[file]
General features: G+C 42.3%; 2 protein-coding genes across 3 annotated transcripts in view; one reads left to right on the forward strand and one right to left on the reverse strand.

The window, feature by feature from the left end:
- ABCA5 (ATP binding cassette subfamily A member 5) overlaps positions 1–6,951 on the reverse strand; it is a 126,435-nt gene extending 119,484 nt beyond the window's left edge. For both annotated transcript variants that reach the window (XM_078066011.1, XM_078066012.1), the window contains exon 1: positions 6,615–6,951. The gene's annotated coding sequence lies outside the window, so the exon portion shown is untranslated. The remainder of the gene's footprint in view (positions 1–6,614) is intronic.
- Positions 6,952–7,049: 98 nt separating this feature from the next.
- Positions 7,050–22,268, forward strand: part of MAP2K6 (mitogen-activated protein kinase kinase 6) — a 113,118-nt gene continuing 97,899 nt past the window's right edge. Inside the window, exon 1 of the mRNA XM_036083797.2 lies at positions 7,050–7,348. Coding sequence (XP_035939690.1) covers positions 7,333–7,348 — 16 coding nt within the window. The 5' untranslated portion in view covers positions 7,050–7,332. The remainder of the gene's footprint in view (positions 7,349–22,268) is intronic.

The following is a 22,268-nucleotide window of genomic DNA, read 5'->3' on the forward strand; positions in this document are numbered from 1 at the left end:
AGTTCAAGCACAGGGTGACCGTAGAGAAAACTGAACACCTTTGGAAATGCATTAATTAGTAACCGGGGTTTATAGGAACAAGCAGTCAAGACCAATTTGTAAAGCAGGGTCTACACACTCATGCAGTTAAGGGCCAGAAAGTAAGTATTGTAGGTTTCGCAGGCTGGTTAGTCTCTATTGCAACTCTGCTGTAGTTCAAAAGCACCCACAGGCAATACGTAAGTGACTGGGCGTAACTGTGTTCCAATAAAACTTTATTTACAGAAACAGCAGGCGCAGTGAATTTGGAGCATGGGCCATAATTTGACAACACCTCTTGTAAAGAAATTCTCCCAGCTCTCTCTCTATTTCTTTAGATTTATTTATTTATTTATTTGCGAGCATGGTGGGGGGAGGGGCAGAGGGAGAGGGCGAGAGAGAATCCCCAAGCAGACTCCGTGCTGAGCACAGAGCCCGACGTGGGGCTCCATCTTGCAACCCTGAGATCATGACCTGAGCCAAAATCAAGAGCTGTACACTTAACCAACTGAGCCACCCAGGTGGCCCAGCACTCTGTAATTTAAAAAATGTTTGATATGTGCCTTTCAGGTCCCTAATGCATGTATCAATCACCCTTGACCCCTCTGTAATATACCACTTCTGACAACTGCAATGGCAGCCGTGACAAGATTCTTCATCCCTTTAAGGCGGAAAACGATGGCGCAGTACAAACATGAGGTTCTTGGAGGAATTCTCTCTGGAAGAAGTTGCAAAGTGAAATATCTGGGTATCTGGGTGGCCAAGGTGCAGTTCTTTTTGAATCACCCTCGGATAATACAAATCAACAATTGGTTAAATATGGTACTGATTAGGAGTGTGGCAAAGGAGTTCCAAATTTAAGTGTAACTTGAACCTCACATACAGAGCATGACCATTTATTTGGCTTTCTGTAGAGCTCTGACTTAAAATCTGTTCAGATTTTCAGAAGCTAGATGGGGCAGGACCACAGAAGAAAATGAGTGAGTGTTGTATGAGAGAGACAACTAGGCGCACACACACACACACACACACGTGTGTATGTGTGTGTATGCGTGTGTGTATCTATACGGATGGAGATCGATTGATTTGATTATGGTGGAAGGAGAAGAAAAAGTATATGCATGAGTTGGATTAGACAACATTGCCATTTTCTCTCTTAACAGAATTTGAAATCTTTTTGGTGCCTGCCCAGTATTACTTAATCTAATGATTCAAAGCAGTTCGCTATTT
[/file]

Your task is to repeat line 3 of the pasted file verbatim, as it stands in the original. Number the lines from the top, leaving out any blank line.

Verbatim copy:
- ABCA5 (ATP binding cassette subfamily A member 5) overlaps positions 1–6,951 on the reverse strand; it is a 126,435-nt gene extending 119,484 nt beyond the window's left edge. For both annotated transcript variants that reach the window (XM_078066011.1, XM_078066012.1), the window contains exon 1: positions 6,615–6,951. The gene's annotated coding sequence lies outside the window, so the exon portion shown is untranslated. The remainder of the gene's footprint in view (positions 1–6,614) is intronic.